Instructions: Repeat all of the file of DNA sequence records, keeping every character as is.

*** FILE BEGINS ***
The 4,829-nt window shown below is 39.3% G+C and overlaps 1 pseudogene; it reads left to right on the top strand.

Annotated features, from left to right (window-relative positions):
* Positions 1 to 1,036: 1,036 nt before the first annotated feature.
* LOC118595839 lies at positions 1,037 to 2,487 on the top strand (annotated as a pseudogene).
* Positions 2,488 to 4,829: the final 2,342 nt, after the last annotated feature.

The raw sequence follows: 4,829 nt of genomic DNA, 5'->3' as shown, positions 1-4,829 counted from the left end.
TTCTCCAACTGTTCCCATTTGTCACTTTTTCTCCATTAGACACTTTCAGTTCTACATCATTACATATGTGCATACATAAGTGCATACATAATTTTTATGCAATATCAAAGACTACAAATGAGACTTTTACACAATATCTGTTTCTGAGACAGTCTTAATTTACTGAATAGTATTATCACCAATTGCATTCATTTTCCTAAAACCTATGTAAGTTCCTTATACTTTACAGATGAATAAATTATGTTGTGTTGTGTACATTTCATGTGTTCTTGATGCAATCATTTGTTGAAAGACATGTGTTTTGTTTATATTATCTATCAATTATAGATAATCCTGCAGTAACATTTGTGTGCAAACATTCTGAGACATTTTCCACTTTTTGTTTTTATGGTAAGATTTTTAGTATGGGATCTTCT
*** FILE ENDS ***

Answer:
The 4,829-nt window shown below is 39.3% G+C and overlaps 1 pseudogene; it reads left to right on the top strand.

Annotated features, from left to right (window-relative positions):
* Positions 1 to 1,036: 1,036 nt before the first annotated feature.
* LOC118595839 lies at positions 1,037 to 2,487 on the top strand (annotated as a pseudogene).
* Positions 2,488 to 4,829: the final 2,342 nt, after the last annotated feature.

The raw sequence follows: 4,829 nt of genomic DNA, 5'->3' as shown, positions 1-4,829 counted from the left end.
TTCTCCAACTGTTCCCATTTGTCACTTTTTCTCCATTAGACACTTTCAGTTCTACATCATTACATATGTGCATACATAAGTGCATACATAATTTTTATGCAATATCAAAGACTACAAATGAGACTTTTACACAATATCTGTTTCTGAGACAGTCTTAATTTACTGAATAGTATTATCACCAATTGCATTCATTTTCCTAAAACCTATGTAAGTTCCTTATACTTTACAGATGAATAAATTATGTTGTGTTGTGTACATTTCATGTGTTCTTGATGCAATCATTTGTTGAAAGACATGTGTTTTGTTTATATTATCTATCAATTATAGATAATCCTGCAGTAACATTTGTGTGCAAACATTCTGAGACATTTTCCACTTTTTGTTTTTATGGTAAGATTTTTAGTATGGGATCTTCT